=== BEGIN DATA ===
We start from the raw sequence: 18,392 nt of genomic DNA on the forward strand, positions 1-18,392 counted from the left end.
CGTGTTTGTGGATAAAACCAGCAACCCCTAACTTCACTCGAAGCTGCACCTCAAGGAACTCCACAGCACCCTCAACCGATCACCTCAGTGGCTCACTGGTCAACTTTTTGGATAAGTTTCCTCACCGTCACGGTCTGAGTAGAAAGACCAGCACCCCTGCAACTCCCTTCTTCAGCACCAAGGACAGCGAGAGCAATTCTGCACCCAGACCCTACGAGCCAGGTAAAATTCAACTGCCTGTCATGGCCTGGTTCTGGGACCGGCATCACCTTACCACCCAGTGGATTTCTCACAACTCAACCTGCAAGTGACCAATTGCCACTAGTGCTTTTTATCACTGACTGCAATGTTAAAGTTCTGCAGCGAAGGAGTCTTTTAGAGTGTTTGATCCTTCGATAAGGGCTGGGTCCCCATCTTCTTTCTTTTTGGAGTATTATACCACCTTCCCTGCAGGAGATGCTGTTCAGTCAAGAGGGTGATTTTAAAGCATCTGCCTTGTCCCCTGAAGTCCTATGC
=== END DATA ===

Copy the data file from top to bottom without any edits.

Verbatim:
We start from the raw sequence: 18,392 nt of genomic DNA on the forward strand, positions 1-18,392 counted from the left end.
CGTGTTTGTGGATAAAACCAGCAACCCCTAACTTCACTCGAAGCTGCACCTCAAGGAACTCCACAGCACCCTCAACCGATCACCTCAGTGGCTCACTGGTCAACTTTTTGGATAAGTTTCCTCACCGTCACGGTCTGAGTAGAAAGACCAGCACCCCTGCAACTCCCTTCTTCAGCACCAAGGACAGCGAGAGCAATTCTGCACCCAGACCCTACGAGCCAGGTAAAATTCAACTGCCTGTCATGGCCTGGTTCTGGGACCGGCATCACCTTACCACCCAGTGGATTTCTCACAACTCAACCTGCAAGTGACCAATTGCCACTAGTGCTTTTTATCACTGACTGCAATGTTAAAGTTCTGCAGCGAAGGAGTCTTTTAGAGTGTTTGATCCTTCGATAAGGGCTGGGTCCCCATCTTCTTTCTTTTTGGAGTATTATACCACCTTCCCTGCAGGAGATGCTGTTCAGTCAAGAGGGTGATTTTAAAGCATCTGCCTTGTCCCCTGAAGTCCTATGC